Dilshad Patel is the foremost proponent of a novel method of well-being and therapy called Movement Therapy (MT). We caught up with her at the Healthcare 2.0 India Conference.
Dilshad Patel: I have been an Indian classical dancer since I was five. I did professional Bharatanatyam for 12 years. Then I moved onto dance training and Bollywood dancing. I then went to New York to train in Afro-Carribean, Jazz and Salsa. While undergoing the training, I was working with a non-profit organization that helped sex workers using dance therapy. This is where someone introduced me to the concept of Movement Therapy.
I then came back to India and started working with prisoners, kids from schools and disadvantaged children. I started propagating the message of MT. And now my focus is on the use of MT in healthcare, and preparing a curriculum for caregivers, doctors and practitioners.
SS: What does a movement therapist do?
Dilshad: The job of a movement therapist is to enable patients or clients in the emotional space using movement and the body as a tool. Basically, it is a kind of psychotherapy that uses movement as a healing force. The movement therapist taps into the innate nature, the healing nature of movement to create success in the body.
SS: Can you give us an example?
Dilshad: Ok. Let’s say a person is completely depressed. So, what is the first thing that you’d notice in a person who is completely showing depression in the body? Downward motion, the expressiveness is low, the chest is concave, and the shoulders come forward. Now, the movement therapist not only talks to the client verbally, but through non-verbal communication using the body, they ‘become’ this depressed client. We’d typically start the session with a warm up where we become the client and then we start moving. Suddenly, through a mirroring process, I am going to straighten up my back and shoulders. As a consequence of the mirroring and matching, the patient or the client will straighten his back and shoulders. There is a huge difference in perspectives when you are low and down and when you are straight and back.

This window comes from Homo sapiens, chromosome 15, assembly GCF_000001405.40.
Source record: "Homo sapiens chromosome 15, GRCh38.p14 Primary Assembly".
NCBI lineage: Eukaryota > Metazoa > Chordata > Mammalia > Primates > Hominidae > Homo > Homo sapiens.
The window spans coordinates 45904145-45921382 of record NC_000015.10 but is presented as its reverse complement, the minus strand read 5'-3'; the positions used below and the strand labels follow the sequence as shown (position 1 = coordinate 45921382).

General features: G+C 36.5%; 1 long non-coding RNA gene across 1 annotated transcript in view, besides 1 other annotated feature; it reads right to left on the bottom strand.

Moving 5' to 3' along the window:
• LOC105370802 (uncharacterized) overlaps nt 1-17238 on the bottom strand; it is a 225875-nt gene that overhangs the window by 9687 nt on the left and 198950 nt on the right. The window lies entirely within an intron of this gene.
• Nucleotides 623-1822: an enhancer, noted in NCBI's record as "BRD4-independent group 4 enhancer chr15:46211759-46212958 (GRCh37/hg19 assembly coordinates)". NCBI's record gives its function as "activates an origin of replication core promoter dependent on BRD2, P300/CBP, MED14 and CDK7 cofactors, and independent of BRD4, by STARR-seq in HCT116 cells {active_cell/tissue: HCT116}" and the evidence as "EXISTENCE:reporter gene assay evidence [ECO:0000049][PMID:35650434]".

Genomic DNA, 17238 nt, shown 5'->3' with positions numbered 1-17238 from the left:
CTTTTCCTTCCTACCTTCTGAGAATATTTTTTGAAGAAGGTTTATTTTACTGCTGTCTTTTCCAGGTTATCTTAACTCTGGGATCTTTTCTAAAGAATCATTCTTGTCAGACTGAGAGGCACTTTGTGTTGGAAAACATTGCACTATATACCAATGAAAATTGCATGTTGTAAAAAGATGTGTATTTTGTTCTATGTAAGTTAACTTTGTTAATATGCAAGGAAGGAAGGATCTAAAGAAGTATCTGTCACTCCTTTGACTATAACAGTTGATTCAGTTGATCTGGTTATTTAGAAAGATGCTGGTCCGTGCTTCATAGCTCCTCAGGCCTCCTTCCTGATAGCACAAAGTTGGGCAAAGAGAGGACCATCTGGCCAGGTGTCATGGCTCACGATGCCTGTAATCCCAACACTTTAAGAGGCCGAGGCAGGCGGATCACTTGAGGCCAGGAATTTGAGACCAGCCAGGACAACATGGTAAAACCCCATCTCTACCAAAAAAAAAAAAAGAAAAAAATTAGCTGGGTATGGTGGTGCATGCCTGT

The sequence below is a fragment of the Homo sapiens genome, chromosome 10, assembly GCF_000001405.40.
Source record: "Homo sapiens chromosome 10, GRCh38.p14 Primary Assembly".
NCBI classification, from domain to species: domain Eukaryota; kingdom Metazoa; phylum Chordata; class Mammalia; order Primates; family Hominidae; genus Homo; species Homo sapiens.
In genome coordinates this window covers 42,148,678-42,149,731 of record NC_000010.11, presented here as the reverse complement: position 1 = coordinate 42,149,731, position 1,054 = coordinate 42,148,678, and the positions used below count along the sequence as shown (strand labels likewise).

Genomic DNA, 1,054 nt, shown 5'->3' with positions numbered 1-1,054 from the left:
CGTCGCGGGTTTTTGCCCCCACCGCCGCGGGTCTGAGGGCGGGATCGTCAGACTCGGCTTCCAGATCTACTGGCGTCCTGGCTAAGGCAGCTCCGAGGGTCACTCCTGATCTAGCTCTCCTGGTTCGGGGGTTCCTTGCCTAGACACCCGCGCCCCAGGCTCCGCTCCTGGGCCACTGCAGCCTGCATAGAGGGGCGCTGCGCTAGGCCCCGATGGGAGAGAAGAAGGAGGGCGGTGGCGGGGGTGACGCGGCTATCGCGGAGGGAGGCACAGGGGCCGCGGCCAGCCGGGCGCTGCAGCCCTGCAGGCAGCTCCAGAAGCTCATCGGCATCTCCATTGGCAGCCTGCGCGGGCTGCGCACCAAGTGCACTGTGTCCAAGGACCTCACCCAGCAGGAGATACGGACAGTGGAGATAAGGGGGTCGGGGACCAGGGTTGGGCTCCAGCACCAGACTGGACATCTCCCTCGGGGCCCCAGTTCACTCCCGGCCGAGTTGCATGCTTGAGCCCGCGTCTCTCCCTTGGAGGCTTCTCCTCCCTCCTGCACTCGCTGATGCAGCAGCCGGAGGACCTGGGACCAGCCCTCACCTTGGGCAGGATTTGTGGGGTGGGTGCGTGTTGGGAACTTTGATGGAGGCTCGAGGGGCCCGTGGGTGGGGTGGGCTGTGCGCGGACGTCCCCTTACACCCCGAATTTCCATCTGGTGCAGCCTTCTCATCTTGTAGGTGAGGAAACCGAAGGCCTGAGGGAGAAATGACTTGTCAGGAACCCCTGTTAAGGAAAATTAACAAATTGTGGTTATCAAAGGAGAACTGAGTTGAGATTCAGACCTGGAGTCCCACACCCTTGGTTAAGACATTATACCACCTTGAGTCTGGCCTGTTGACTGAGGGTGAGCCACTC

SS: How much of an impact will this have on the patient/client?
Dilshad: Although this is just incrementally successful for the patient or the client who is doing the therapy session, imagine if you were working with a thousand different cues that the patient or the client brings, taking those cues, responding to those cues, changing gesture postures to create a different sense in the body can work wonders. What we work with is Energetic Dynamic. We are working with perhaps, directness and indirectness of motion; texturizing the body. If a person is constantly stiff, I am going to add lightness to the motion. If a person is only moving forward, I’ll add in a little bit of direction.
SS: What are the various populations that you’ve worked with?
Dilshad: I’ve adapted the basic tenets of Movement Therapy and used it for various populations. I have worked with children and prisoners. I used to work with the under-trial ladies in the Byculla women’s prison in Mumbai. However, the project was a bit short-lived, because I had limitations. Whenever I’d go into the jail setting, the prisoner would have left and there would be a new set of people. It wasn’t really effective, which is why the program was terminated.